Schools from southwest Saskatchewan were treated to a tour of the Legislative Building in Regina, hoping to shed light onto the province's political system.
Last Thursday, around 48 students from Kyle Composite, Beechy, and Eaton (in Eatonia) schools were invited to participate in a tour of the building after Sun West School Division was drawn as this parliament session's tour recipient.
Tatum Schneider, a teacher from Kyle Composite School, took the school's Grade 7, 8, and 9 classes to the province's capital for the tour.
Schneider said that it was a valuable learning resource for students to see how the province's political system works.
"Well, I think it really puts it into context for them, of course you learn about the structure of government, and how democracy works all throughout school, but unless you're very engaged politically you don't really see who our MLAs are, or how it works, and how bills become laws, and we got to see that all put in action Thursday."
In preparation for the trip, students watched videos on the history of the legislature and the structure of the government, but according to Schneider, being able to physically see the process was a good education tool.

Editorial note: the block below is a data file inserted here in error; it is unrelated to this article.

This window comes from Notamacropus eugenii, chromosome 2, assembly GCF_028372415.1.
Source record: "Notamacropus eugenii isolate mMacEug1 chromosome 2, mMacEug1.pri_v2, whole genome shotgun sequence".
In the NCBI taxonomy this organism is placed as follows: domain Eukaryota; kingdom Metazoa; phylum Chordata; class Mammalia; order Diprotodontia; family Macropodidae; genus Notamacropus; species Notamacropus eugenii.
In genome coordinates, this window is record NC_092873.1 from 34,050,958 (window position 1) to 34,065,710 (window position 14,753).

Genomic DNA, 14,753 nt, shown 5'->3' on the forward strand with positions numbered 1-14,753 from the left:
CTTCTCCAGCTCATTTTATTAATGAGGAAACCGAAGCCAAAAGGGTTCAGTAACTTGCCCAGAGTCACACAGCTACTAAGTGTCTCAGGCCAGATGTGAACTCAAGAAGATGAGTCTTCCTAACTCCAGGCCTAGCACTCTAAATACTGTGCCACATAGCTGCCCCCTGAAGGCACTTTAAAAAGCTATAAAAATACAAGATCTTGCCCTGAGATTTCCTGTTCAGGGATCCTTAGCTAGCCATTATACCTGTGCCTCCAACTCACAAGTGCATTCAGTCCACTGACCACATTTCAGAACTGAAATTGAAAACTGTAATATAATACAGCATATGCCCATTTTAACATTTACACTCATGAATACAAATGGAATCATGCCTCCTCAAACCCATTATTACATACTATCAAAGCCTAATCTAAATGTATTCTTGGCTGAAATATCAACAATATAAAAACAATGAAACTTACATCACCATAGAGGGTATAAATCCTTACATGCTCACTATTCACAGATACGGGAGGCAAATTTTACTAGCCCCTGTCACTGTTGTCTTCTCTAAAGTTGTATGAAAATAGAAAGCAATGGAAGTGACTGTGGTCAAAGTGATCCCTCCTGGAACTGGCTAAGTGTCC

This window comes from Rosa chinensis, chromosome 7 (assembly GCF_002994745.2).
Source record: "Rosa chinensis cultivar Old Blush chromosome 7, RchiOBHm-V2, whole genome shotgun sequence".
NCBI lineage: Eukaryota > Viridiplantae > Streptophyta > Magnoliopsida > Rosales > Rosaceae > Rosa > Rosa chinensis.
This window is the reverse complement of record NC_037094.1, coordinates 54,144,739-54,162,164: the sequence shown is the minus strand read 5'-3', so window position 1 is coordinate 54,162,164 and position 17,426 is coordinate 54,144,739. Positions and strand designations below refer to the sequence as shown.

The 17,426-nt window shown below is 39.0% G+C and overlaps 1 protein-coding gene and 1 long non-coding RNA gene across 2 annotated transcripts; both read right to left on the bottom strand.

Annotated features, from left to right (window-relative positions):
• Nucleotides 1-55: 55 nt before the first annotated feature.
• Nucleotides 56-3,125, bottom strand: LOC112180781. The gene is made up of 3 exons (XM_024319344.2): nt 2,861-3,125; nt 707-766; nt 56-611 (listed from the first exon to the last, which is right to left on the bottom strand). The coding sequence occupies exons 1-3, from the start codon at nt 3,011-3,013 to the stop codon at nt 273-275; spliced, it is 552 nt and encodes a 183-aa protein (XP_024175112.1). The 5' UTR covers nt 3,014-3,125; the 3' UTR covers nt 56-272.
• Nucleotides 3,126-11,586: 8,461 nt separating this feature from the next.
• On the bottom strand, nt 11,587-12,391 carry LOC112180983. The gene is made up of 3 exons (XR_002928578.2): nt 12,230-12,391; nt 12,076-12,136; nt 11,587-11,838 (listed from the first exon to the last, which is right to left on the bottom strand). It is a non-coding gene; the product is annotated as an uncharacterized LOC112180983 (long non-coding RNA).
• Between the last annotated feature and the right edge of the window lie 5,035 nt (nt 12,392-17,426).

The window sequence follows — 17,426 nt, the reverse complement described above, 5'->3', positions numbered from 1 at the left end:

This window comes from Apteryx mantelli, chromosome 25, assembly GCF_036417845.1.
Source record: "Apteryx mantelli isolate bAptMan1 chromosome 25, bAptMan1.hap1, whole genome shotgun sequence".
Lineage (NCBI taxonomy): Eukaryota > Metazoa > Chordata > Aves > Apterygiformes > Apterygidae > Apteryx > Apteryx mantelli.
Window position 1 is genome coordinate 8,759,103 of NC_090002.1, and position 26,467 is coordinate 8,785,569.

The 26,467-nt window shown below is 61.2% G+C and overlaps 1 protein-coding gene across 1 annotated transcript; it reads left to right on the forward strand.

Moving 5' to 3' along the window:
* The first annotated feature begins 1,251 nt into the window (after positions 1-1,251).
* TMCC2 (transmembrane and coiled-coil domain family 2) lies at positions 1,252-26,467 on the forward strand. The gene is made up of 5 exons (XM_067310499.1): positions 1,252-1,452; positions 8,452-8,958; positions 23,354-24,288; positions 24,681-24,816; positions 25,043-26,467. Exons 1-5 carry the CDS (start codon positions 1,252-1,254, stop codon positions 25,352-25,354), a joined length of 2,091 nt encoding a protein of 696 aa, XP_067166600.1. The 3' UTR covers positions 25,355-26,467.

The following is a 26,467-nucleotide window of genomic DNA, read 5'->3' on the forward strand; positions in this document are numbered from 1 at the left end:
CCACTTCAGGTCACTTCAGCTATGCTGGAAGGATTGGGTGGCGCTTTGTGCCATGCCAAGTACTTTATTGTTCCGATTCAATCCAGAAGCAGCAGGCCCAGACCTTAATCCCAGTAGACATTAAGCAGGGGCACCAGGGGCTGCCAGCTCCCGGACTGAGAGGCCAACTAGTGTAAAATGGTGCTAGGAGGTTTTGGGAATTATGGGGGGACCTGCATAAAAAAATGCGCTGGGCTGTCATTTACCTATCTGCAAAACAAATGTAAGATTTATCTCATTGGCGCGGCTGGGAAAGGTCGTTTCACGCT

Schneider said that the entire trip was financed by the Provincial Capital Commission, which showed commitment to education from the provincial government.
"Well, it goes to show how committed they are to having our younger generations understand that, so they can become engaged with the system, even before they are allowed to vote and become a part of the election process."
The students had the opportunity to see the proceedings of a day in the legislative building, and got to meet Premier Scott Moe as well according to Schneider.
"We got a tour of the building, we got to watch question period in the chamber, we got to go visit the premier, which I think was just a bonus, he just thought 'Hey, I should go visit with these kids' and took time out of his day to do so."
Two MLAs, the speaker of the Legislative Assembly, and his clerk were also available at the end of the tour for questions.
Schneider said that she believed that she had a better understanding of the building after the tour, and would be able to better teach about it in the future.